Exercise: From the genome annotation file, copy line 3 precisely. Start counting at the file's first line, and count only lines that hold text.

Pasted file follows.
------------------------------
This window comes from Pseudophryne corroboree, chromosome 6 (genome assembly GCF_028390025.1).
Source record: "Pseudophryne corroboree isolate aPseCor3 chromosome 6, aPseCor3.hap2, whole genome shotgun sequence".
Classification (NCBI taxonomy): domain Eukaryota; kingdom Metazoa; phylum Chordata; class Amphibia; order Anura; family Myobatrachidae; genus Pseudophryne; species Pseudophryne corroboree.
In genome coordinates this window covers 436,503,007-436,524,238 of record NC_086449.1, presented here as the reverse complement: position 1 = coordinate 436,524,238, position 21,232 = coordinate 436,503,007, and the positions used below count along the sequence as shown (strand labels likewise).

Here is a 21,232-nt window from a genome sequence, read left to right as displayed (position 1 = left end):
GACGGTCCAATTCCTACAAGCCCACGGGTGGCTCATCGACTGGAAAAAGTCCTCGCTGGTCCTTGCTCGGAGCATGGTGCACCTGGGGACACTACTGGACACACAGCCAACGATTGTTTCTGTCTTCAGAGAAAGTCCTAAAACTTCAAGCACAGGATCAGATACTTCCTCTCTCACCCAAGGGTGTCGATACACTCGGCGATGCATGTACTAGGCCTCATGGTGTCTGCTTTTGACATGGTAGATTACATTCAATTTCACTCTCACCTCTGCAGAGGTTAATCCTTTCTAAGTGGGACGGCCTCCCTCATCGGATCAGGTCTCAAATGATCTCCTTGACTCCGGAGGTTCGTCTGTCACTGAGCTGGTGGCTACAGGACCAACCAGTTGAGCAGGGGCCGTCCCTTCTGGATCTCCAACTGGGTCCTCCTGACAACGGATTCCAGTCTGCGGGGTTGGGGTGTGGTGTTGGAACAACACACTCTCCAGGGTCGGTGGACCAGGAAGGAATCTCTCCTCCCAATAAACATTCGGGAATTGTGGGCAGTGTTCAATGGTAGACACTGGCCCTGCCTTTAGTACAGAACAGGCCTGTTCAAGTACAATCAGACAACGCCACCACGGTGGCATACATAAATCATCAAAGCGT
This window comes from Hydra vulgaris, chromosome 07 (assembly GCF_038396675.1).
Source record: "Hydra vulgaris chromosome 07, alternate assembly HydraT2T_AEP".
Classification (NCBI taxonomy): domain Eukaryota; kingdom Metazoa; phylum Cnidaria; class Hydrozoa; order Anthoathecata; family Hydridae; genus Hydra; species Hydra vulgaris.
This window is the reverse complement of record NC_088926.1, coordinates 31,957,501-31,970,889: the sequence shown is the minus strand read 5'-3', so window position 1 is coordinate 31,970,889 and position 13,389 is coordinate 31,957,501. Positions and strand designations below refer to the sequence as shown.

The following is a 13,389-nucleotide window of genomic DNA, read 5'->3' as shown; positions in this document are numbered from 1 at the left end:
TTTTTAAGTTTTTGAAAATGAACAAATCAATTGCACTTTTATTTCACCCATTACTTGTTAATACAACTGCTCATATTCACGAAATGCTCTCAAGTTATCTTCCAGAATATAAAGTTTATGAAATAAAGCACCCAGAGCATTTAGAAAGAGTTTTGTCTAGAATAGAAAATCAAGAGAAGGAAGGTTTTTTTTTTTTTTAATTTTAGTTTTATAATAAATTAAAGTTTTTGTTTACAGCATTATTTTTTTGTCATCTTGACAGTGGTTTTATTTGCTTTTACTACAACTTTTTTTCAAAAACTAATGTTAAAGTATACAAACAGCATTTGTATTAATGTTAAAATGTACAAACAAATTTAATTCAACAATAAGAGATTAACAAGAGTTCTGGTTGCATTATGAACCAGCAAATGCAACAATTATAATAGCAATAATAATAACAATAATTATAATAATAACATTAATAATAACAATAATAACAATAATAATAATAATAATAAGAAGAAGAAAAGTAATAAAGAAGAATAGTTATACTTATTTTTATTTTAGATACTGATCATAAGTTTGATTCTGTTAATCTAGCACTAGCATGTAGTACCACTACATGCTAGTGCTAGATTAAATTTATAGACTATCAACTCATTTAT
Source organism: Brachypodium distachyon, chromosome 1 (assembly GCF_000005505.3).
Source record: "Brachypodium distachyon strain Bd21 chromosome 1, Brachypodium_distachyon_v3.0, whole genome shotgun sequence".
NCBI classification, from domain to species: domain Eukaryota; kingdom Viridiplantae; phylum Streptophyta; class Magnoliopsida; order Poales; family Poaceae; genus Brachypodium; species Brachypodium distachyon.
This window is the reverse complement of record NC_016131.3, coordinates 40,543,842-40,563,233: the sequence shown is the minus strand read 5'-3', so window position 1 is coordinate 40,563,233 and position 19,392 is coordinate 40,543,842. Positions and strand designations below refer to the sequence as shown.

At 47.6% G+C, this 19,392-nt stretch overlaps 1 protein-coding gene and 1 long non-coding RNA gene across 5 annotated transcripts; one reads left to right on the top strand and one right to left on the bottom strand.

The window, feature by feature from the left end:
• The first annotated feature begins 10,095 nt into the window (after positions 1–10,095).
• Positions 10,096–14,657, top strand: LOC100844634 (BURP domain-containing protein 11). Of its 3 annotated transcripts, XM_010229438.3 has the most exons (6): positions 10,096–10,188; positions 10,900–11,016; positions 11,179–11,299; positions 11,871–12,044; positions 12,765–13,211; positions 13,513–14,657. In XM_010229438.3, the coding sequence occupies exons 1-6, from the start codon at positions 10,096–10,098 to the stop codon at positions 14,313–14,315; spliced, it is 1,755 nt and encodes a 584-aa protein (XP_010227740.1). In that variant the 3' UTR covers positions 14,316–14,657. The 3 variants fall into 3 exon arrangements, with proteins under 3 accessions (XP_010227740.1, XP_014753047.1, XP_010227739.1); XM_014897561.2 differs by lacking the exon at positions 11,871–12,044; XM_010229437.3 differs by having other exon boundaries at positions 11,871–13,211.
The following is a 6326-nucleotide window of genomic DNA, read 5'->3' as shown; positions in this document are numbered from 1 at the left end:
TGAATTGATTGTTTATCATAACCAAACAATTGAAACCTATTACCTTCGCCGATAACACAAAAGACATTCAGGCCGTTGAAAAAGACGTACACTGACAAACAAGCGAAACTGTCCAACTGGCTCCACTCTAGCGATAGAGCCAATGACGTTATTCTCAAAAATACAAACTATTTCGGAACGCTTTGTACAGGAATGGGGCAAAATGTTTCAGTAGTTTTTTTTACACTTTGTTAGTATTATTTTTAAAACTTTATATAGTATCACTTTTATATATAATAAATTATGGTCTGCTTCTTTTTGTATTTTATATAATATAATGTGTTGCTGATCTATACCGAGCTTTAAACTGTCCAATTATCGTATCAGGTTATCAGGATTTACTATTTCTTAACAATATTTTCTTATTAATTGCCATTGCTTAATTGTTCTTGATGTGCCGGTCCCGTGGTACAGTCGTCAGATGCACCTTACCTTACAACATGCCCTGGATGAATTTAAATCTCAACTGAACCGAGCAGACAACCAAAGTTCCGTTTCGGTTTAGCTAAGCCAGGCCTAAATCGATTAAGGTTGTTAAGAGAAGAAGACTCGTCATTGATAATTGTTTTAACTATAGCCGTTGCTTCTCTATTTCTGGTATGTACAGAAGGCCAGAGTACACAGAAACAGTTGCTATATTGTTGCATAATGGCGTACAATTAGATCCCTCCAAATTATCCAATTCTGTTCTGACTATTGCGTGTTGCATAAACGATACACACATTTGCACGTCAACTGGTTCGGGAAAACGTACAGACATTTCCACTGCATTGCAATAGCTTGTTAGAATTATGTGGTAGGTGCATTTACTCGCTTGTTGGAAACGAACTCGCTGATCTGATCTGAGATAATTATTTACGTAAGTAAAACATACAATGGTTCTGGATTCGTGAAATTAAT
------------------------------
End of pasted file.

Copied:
Classification (NCBI taxonomy): domain Eukaryota; kingdom Metazoa; phylum Chordata; class Amphibia; order Anura; family Myobatrachidae; genus Pseudophryne; species Pseudophryne corroboree.